KDC: Well that's amazing actually. I mean it's…it's difficult to describe what it was like. It was…I mean the fact that this disease apparently came out of nowhere…that wasn't understood, the virus hadn't been discovered, and there wasn't a blood test. What you saw was initially gay men and then drug users and then the recipients of blood transfusions and transfusion products…particularly young hemophiliacs. You saw these people presented with terrible infectious diseases that basically were incurable. And these people were young, by and large, and they rapidly went on to die.

WCT: Right.

KDC: And then the numbers started increasing and the spectrum of the disease broadened, in other words, other things started to be noticed like men would lose weight and develop swollen lymph nodes, and that was a pretty sure sign that down the line they were going to get the full-blown disease. So there were just so many things to work out. Then we saw women getting it…becoming ill. Clue by clue was pieced together and…for example, the first cases in women were very puzzling but then it was found that, well, yes, but their husband had had male-to-male sexual contact when he traveled away from home, and one saw these sorts of observations. And then, you know, the recognition that this wasn't just in the United States, but in other industrialized countries cases were seen, and then in Europe black Africans were showing up coming for treatment from Africa. And then, I mean, it just went on and on and on and just more and more information, and it was just…it was extraordinary. It was really a steep change from before.

But today, we are familiar with AIDS, we understand the infection, the natural history of the disease, there are very good blood tests and other tests, and most importantly, of course, we have very effective therapy. Having said all of that, this is not a disease that anybody wants. This remains a…you know, it's not a good disease to have. It's difficult taking medicines for the rest of your life, because the drugs do have tough side effects. And we don't really know yet, because we haven't been doing this long enough, you know, whether people with HIV who go off to therapy, whether in fact they will live a normal lifestyle or not. It wouldn't be surprising. It's what we see with most other diseases that in fact, you know, life is shortened. But we don't really know that, because the therapies are very effective and we haven't been following people for long enough. But, so in other words, it's a completely different situation today, but we still need a lot of attention to it. People still need support. There still is stigma and discrimination. People still need prevention support to make sure they don't transmit the infection to others. They need to adhere to their drugs, etc., etc. So it's not…simple, but it is completely different.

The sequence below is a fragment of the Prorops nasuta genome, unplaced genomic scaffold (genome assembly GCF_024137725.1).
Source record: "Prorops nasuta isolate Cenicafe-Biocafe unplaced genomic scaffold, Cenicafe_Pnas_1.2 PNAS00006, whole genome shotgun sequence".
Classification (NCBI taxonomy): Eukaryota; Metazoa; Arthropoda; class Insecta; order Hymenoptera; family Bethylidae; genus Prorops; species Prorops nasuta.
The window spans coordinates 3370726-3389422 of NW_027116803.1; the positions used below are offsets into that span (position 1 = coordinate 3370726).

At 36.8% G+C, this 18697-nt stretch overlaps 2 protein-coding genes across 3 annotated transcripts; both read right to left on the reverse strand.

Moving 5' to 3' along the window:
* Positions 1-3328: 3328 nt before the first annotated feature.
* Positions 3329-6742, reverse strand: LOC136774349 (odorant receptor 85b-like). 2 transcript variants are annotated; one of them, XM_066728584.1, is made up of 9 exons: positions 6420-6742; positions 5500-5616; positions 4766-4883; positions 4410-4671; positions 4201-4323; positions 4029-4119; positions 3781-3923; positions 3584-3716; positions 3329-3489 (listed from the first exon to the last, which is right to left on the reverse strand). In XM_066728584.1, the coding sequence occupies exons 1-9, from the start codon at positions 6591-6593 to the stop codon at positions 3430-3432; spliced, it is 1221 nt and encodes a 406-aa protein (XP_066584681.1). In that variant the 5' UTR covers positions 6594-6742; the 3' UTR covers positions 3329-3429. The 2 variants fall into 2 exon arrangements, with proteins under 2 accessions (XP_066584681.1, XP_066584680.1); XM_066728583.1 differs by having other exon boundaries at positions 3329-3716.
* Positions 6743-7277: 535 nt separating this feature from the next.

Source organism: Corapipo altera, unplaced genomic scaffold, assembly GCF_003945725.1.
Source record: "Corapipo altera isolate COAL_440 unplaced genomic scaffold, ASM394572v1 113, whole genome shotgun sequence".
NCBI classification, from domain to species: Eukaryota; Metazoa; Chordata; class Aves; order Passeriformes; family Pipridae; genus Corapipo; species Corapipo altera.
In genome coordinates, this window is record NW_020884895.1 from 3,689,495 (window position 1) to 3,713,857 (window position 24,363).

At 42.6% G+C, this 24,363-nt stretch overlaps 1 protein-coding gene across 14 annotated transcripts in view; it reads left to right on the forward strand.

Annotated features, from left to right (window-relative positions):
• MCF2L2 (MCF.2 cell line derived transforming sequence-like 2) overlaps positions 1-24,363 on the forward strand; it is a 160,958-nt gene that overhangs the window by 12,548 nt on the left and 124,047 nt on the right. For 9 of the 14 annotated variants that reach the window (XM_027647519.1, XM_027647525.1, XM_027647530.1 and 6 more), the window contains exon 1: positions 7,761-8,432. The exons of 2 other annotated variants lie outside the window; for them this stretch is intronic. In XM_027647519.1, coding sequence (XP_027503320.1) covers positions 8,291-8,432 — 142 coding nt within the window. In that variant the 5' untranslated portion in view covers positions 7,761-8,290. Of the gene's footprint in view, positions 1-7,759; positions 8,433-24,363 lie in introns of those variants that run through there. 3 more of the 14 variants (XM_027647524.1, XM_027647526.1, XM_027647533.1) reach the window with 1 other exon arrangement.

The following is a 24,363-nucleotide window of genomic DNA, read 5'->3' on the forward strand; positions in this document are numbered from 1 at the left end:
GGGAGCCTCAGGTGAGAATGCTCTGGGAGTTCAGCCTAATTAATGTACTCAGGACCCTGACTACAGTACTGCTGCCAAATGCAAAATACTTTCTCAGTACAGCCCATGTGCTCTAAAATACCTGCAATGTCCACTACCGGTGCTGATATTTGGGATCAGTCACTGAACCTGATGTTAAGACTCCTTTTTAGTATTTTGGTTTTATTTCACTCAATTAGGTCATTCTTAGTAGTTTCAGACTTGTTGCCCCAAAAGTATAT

WCT: Are there specific areas in the world where we see a pattern of an increase or decrease in the number of newly infected individuals?

KDC: No, I think…there's reason to be optimistic, but there's also reason to be concerned. I think that globally we're seeing a reduction in the numbers of new HIV infections, and that's continuing to occur. The peak in new infections was probably about 10 years ago, and the number of new infections has continued to decline and is still doing so, so that's encouraging. Nonetheless, it still means we're having well over 2 million new infections globally every year…about 2.5 - 2.7 million new HIV infections or something like that. That's still a lot of new infections and it's just adding to the total burden of people living with HIV. With our better understanding of prevention and these new modalities, I think we have remarkable opportunities to do even better and to really have a substantial impact on the epidemic, particularly through expanding HIV treatment based on some of the new science that has come in.

Having said all of that, and I think of interest to your readers, because of your area of focus, I am very concerned about the epidemic amongst gay men…men who have sex with men. Firstly, we are not seeing a reduction in new HIV infections in gay men in the United States. The number of new infections has been quite stable for quite some time at over 50,000 new infections; about 56,000 is our estimate in this country, and that hasn't really changed. And one has to ask; the way trends are...can we accept this? Is it just…do we have to sort of just think that it is just inevitable that in the life of a gay man, there is a very high…probability that he will become infected with HIV before the end of his life? I mean that's a terrible thing to accept, but you know the cumulative risk for gay men remains very high.

The other point to emphasize, the second point, is that we now recognize that, of course, there are gay men all over the world, men who have sex with men, all over the world, including in countries where we didn't think or where very little attention went to this issue. And when studies are done, we do find that gay men have increased rates of HIV infections compared to